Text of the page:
Tag Archives: colombia

factor X colombia…

There were HUGE queues around the block for several days near my work due to the fact the fact that they were auditioning for the odious X factor in Colombia.

Not my cup of tea, the X factor, but i could not help but notice this little girl as i passed by. She was wearing an INCREDIBLE dress made by her aunt for a school recycling project made from newspapers. She was through to the second round of auditions…

the perils of editing…

It’s a little stressful working in the cultural centre…we have a lot of desirable and expensive equipment for the workshop so we can never leave the place alone. Only 3 of us in the whole building have access to the one key for the room. A young male tries to enter with a flimsy excuse meanwhile he scans the room taking in all our equipment…all part of the day but on to the good stuff…

Editing with the girls, for some of them it’s their first time on a computer. Some are incredibly enthusiastic and hungry for knowledge, they pick things up really fast and come up with great editing solutions…will post some of their work as soon as i can…

Meanwhile the under 20’s world cup is going on here in Medellin, people crowd around any available screen…

Moravia was built out on and around an old rubbish dump. Big old trucks transport it in and out and a lot of recycling businesses still remain around the area.

The pollution in this town is the worst i have ever encountered, buses and trucks belch acrid black smoke into the air that catches in the back of your throat…


the workshop begins…

So people in Colombia have a different concept of time than i am used to…things get done…but slowly…or mañana…HOWEVER the workshop has began!!!!We have girls and women participating from ages 12 till 27.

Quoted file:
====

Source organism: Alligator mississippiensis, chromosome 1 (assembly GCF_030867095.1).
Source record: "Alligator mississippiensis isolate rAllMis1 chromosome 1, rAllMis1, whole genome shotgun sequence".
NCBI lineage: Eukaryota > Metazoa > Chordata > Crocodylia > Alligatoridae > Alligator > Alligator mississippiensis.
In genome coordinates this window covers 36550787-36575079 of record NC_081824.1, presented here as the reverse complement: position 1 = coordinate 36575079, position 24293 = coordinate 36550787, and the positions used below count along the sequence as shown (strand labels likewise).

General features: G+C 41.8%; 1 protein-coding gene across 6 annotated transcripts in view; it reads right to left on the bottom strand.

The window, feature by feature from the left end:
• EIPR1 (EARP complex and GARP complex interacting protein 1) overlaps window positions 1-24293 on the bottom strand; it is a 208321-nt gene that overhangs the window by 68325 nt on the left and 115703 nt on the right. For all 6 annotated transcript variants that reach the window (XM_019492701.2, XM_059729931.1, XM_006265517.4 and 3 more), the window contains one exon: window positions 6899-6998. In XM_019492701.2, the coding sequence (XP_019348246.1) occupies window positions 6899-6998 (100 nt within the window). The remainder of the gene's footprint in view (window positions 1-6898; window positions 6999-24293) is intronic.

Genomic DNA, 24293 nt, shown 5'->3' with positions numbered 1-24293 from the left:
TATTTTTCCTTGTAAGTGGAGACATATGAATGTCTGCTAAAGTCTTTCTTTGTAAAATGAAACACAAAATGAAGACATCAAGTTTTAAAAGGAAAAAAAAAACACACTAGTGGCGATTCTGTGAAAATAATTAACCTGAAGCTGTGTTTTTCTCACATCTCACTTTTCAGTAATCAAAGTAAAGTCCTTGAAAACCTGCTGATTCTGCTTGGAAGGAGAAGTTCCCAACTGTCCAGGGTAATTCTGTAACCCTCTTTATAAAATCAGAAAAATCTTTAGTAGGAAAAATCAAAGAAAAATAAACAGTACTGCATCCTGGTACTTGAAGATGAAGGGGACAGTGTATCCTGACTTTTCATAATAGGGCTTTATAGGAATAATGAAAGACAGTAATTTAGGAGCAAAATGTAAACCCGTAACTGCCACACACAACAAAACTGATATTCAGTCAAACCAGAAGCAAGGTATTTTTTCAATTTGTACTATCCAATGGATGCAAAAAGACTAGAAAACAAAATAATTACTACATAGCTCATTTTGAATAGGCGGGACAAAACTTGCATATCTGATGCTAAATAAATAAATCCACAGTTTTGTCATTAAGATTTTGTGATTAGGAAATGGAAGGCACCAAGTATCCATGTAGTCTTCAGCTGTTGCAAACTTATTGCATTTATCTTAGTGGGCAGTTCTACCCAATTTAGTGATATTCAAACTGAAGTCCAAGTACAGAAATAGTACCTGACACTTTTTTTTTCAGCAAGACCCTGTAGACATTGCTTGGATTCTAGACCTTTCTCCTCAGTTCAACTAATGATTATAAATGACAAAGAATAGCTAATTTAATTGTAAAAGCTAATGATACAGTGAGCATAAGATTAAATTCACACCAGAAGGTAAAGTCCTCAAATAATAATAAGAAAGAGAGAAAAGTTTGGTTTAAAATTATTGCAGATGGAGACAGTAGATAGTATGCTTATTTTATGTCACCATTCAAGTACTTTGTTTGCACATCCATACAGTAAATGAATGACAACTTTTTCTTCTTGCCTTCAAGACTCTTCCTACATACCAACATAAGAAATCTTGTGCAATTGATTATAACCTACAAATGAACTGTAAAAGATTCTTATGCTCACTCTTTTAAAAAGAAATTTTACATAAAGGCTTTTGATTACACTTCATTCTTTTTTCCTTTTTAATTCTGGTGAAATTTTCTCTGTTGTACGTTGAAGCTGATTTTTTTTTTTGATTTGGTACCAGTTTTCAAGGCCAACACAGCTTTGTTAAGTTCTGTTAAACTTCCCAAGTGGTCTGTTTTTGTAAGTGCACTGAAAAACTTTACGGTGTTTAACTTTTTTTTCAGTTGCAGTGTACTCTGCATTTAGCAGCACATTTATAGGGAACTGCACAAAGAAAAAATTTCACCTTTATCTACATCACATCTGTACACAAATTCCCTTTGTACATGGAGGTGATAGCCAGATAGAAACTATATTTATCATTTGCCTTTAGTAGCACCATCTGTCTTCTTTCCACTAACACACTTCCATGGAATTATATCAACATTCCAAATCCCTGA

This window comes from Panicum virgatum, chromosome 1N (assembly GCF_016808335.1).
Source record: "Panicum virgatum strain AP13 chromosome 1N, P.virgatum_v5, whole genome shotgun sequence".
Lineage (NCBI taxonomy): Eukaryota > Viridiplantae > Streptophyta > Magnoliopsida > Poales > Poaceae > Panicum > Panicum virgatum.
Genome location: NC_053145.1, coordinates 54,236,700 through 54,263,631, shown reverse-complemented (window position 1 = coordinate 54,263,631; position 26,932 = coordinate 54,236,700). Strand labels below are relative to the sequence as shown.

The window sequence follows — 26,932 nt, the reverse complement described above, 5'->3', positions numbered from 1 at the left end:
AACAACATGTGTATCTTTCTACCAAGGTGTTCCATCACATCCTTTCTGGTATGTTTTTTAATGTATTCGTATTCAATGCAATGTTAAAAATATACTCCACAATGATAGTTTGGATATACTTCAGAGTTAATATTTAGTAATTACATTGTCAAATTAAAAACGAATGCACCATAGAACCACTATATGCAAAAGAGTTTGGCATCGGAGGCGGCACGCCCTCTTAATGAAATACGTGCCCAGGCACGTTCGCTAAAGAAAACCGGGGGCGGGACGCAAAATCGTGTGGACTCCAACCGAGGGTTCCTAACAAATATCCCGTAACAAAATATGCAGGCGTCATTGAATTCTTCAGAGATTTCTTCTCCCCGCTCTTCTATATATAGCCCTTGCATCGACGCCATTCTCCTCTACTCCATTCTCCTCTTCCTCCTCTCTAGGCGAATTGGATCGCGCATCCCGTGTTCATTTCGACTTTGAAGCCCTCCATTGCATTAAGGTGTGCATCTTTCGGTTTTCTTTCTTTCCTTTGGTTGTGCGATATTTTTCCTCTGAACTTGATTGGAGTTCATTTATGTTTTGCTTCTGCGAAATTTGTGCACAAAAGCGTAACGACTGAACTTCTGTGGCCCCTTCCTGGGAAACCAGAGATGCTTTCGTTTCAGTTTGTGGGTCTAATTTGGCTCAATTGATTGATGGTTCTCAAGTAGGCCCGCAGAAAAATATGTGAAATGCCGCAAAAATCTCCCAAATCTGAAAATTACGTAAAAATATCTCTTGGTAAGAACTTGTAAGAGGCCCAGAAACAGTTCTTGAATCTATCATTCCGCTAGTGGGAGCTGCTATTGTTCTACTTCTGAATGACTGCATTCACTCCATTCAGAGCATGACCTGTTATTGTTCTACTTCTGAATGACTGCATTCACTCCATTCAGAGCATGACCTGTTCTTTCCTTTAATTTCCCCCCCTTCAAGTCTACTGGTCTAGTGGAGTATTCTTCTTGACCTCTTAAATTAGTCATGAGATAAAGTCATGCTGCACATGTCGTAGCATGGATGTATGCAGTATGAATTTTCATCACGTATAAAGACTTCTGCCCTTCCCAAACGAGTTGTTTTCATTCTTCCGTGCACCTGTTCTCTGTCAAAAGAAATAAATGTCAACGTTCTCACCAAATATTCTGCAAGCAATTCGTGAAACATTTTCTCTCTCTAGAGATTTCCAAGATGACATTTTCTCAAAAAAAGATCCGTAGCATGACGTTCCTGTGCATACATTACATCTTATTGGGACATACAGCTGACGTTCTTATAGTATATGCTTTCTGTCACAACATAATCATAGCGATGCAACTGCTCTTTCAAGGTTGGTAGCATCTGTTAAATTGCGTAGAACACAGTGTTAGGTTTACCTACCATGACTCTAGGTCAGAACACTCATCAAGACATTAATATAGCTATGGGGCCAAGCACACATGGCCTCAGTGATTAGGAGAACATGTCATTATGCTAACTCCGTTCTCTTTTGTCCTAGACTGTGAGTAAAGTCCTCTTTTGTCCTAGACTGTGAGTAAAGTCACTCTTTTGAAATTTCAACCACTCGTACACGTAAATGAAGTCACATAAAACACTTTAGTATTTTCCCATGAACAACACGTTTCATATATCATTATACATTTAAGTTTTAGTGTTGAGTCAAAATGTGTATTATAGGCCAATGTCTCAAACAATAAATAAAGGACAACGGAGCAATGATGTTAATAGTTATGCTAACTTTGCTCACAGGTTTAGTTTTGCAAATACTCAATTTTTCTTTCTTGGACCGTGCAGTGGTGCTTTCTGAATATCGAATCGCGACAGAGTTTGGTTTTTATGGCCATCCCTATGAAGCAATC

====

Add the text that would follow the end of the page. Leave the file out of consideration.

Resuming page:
(the girls are a bit of a tough crowd at first but we get them using the equipment almost immediately so they soon warm up)

So with the morning’s class we got the girls filming straight away using small flip cameras. We get them to ask simple questions such as “what did you have for breakfast?”…turns out a lot of them did not have breakfast.

With the afternoon’s class we repeated the exercise with new girls asking “what did you have for lunch?” turns out a lot of them did not have lunch…We are trying to get the centre where we are based to provide them with a little food at least.

(outside – more film exercises)

The girls asked each other their own questions in interviews like “who do you live with?” most of them live with big extended families but mostly no father and in fact few males other than brothers and many don’t know who their father is. One woman told us she shares a 5 room house with 17 other family members. Some have already filmed some very polished little clips. Next we are going to show them how to edit these. The cultural centre has film and video equipment that the girls will be able to use once we are gone. Hopefully at least a few of the most enthusiastic girls will be able to become trainers and pass on their skills…

the journey…

Am in Medelin!! Lord of the rings style journey to get here…24 hours in all:

Just to leave Biella was hard, they cancelled my train…Then a delightful overnight stay in Linate airport to catch the red eye to Paris. In Paris airport they exploded an unattended bag using a robot…they did not tell us they were doing so…they just stopped us walking around for a bit…needless to say we were somewhat traumatised by the LOUD, unexplained explosion…Then an 11 hour flight to Bogota…

(gratuitous shots of airline food)

…then you have to pick up all your baggage, put it through customs, re-check in amid chaos and a LOT of people…and then finally you can board your final flight to Medellin…


The flight between Bogota and Medellin is wonderful, you see the the mountainous fertile landscape of Colombia all the way…

(leaving behind the urban sprawl of bogota)